Key to success

Shoppers are looking for the best value on the market and Brassel believes that Dealz is providing that value. "Consumers, generally have less money and they’re more conscious of the price of things. There’s more pressures on people, electricity has gone up, property tax, wages have been cut; you have less money in your pocket so you’re more conscious of what you spend. When you go into a store and find that you can get the Aquafresh, Colgate, Coca-Cola but at this key price of €1.49, well then it’s a winning combination that addresses their needs. People do see value and they vote with their feet and they are voting to come into our shops on a daily and weekly basis by saying ‘Look you have great value, we’ll shop with you’."

Brand recognition

Brassel says the range of established brands on offer in-store is a key part of driving business. "We offer brands and the brand recognition is a huge part of the business. You have the comfort, safety and knowledge that you’re buying a brand you can trust for an amazing price and in this country there are brands that are particular to the Irish consumer. One example of that is Tayto and Largo Foods. Largo now supplies Poundland to address the Irish market in the UK. It’s a huge part of the success of the model that people see brands that they recognise. Many of the brands that we carry are worldwide but there are indigenous brands that are very important to Irish consumers like Brennans Bread, Pat the Baker and so on. Those brands are important and that’s why it’s essential that we address that need for the consumer."

When asked how it was possible that Dealz is able to sell these established brands, along with other products, at such a low price compared with other retailers, Brassel says: "That’s a question for other retailers. Our mantra is simple and the goal is this: offer the best value to the customer. If you do that and offer decent service, people will appreciate that and even more so in this environment. Why others choose not to, is a question for them. We choose to offer the best value we can. We operate on tighter margins and the goal is volume so that’s it really."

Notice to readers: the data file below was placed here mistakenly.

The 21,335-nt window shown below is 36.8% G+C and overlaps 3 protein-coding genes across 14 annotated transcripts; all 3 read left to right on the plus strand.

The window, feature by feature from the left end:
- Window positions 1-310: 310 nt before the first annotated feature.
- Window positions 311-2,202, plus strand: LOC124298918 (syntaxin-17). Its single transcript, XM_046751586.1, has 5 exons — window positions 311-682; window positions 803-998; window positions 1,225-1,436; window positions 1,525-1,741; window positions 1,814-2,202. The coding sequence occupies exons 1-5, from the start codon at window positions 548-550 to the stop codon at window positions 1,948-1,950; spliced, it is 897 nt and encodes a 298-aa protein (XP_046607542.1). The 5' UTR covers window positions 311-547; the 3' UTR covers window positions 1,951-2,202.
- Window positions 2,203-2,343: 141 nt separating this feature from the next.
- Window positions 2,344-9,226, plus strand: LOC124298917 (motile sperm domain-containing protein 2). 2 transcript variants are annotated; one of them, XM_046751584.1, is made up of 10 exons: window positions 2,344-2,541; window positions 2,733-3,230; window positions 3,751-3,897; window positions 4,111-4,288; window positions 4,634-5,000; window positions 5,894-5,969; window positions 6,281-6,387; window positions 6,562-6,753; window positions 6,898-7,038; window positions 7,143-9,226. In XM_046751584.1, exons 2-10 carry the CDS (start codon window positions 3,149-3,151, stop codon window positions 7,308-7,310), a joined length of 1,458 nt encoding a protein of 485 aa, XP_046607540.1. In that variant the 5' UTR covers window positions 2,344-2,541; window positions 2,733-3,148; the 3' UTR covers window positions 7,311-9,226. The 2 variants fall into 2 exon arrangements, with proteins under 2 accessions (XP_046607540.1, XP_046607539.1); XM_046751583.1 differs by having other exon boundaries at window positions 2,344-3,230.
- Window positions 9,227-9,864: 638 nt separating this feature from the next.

Doing it differently

The fixed price point is the backbone of the company’s selling strategy. There can be no price increases in line with inflation or because a supplier has put up their prices. "It’s one price point, we don’t have to tier or have a price structure or all of these different things and work out how many of a particular line we have to sell, or spread the margin different ways or any of the many complications that other retailers have. We have one price point and that’s it. There’s no price changes, no fluctuations and we don’t have the luxury of changing our prices if somebody puts up the price of something. We’re essentially a single price retailer so we have to work to that." Brassel maintains that the company operates on tighter margins in order to offer the lowest price to customers. "Even though we have a fixed price point, some products have a higher margin than others and it’s that mix that we work very hard to get right."

One issue that’s to the fore is milk prices. Dealz offers a two litre carton of Irish milk for eur*1.49; significantly lower than the average price in other retail stores. The issue of milk prices is one that is constantly under the microscope with farmers saying they do not get a fair price for their product. Brassel wouldn’t be drawn on the issue. "Our suppliers are obviously under pressure and they have to put the prices up and it has put the price under pressure and we do have to do a deal with them. In many cases we just take a tighter margin on some key lines and that’s just the reality of business. Overall, it’s about volume for us and thin enough margins and it’s no different all the way down the chain. From our side, there are lines, such as milk, that we take a very tight margin on. That’s just the way it is. It’s no different to any other retailer except they have the flexibility of charging different prices."